The Japanese court fell into chaos following Shotoku's death. The powerful Shoga family seized power and killed Shotoku's heirs. They in turn were overthrown in 645 by Prince Nakano Oe and Nakatomi Kamatari, who killed all of the Shoga and anyone else who opposed the imperial family. After destroying their foes they instituted political reforms which increased the strength of the central government and weakened the more powerful clans.

At about the same time that the Japanese codified their administrative laws, they instituted criminal and civil laws as well. In doing so they borrowed heavily from the T'ang Chinese codes, altering them as necessary to fit Japan's specific needs. Under the Japanese system the people were divided into free men and slaves. Less than 10% of the entire population of Japan were slaves; the majority of people were freemen engaged in farming.

The political system survived reasonably intact for several centuries, but by the 10th century flaws in the structure began to undermine the government. Several great clans gained control of important government positions, using their power to funnel huge amounts of wealth into their coffers. Taxes were increasingly high, and power and wealth continued to accrue to the central aristocracy, at the expense of the provincial clans and the farmers everywhere. Partly as a result of growing dissatisfaction with central government, a new class of warrior aristocrats known as "samurai" began to emerge.

The Rise of the Samurai[]

The tenth and eleventh centuries saw the rise of the Samurai as a major new power in Japan. Outside of court Samurai warlords conquered entire provinces; inside the court they became bodyguards and generals for the aristocracy. Towards the end of the 11th century the Samurai general Taira Kiyomori gained so much power and influence that he became the prime minister and virtually ran the Imperial court. In fact, his son Antoku ascended to the Imperial throne in 1180. Taira rule did not last long, however; in 1185 they were destroyed by the Minamoto clan in a sea battle which culminated a five-year bloody struggle for primacy known as the "Gempei War."

After the victory, Minamoto leader Yoritomo established a military government, or "shogunate," in which the shogun (short for seii taishogun, or "barbarian-quelling generalissimo") would rule Japan in the name of the Emperor. This form of government proved remarkably persistent, surviving almost 700 years before it was abolished in 1868.

Over the next several centuries power passed to the Hojo family, who in the early 12th century beat back an attempt by Emperor Go-Toba to regain actual power. At the end of the 12th century they defeated several Mongol attempts to invade Japan, helped by two fortuitous typhoons which destroyed large numbers of attackers at crucial points in the battles. The Japanese called these storms kamikaze, or "divine winds" sent by Heaven to protect them from the barbarians.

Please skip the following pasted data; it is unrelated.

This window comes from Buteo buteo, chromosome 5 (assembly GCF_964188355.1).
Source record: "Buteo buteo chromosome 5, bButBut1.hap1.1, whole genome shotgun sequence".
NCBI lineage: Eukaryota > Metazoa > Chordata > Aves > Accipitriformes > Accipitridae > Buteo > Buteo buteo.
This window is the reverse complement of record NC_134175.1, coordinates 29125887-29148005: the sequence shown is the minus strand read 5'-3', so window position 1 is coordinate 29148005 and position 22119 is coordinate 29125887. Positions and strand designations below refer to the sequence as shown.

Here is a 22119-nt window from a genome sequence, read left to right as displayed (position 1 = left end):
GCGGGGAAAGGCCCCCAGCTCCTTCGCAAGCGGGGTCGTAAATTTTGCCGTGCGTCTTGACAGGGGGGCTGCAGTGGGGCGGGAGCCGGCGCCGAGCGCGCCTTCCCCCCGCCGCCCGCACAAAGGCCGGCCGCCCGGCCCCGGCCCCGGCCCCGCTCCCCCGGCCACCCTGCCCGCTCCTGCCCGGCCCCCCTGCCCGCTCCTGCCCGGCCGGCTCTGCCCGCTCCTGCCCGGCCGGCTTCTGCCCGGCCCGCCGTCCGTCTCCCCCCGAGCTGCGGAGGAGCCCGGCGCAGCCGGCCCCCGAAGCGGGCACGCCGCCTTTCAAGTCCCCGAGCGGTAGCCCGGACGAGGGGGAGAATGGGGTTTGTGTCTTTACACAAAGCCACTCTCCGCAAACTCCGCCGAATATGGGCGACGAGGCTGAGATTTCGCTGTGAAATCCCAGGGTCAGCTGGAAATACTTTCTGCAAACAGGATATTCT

The Collapse of Central Authority[]

The Hojo clan remained in power until 1333, when Emperor Go-Daigo launched a coup to return actual power to the imperial family. He was assisted in the battle by a large group of aristocrats, plus several samurai clans and some militant Buddhist monks. A number of important allies of Go-Daigo were unhappy with their cut of the spoils, however, and in 1336 they revolted, driving the emperor north into the Yoshino Mountains. For the next 60 years there were two imperial courts, the Northern and Southern, with control of Japan split between them. The Southern emperor remained a figurehead, with real power in the hands of the Southern shogunate. In 1391 the imperial courts were reunited, with power held by the great shogun Ashikaga Takauji.

The 14th century saw growth in the power of the farming families and communities, and concomitant increase in resistance to the warlords. Large uprisings broke out in 1428, 1429 and 1441, and almost yearly afterwards. In 1467 civil war broke out over who should succeed the shogun Ashikaga; this war would drag on for some 10 years and see the destruction of many large temples and the displacement of great numbers of civilians. Although the war ended in 1477 central authority was badly eroded, and the era saw numerous local rebellions and the rise of a new class of local warlords known as "daimyo."

The Warring States Period[]

The years 1338-1573 are known as the "Warring States period." This period saw near-incessant warfare, as the shogunate and the imperial family were both nearly powerless, and battles for primacy among the daimyos raged across the countryside. Many castles were constructed during these years, and Japanese warriors grew quite adept at siege warfare, especially after European traders taught them how to manufacture muskets.

Oda Nobunaga and The Unification of Japan[]

In 1549 the father of a young nobleman named Oda Nobunaga died, leaving his son some land, some money, and a group of samurai retainers. Within eleven years he had defeated all opposition and taken control of Owari province. A brilliant visionary and military leader, Oda quickly adopted the new musket firearms, using them with deadly efficiency against those who stood against him. In 1562 he allied with Tokugawa Ieyasu, a neighboring feudal lord who would turn out to be one of the great leaders of all time.

In the 1560s Nobunaga marched on and captured Kyoto, the historical center of power of Japan. In 1573 he deposed the Shogun, consolidating his actual and ceremonial power. By the time of his death by assassination in 1582 Oda had unified nearly half of Japan. See Oda's Civilopedia entry for more details on this remarkable leader's life.

Oda was succeeded by Toyotomi Hideyoshi, the son of a peasant who rose to prominence as a warrior and later commander in Oda's service. By 1590 Hideyoshi had unified all of Japan. As part of his policy to strengthen the central government, he disarmed the peasantry and instituted tax reform. He also instituted a feudal system, forcing farmers to stay in their villages and artisans and merchants to remain in the cities. Hideyoshi died in 1598, and Tokugawa Ieyasu took his place. In 1603 he assumed the title of shogun.

Having happily utilized western weapons and personnel to achieve the unification of Japan, Tokugawa quickly came to see them as potential threats to his rule. He (and his heirs) all but obliterated Christianity in Japan, ousted virtually all westerners from the islands, and forbid the use of muskets to any but his warriors. In 1638 the Japanese closed all ports to Foreign traders. For the next two centuries Japan remained stubbornly isolated from the west, a state that probably saved it from the humiliating European occupation and colonization suffered by so many of its Asian neighbors.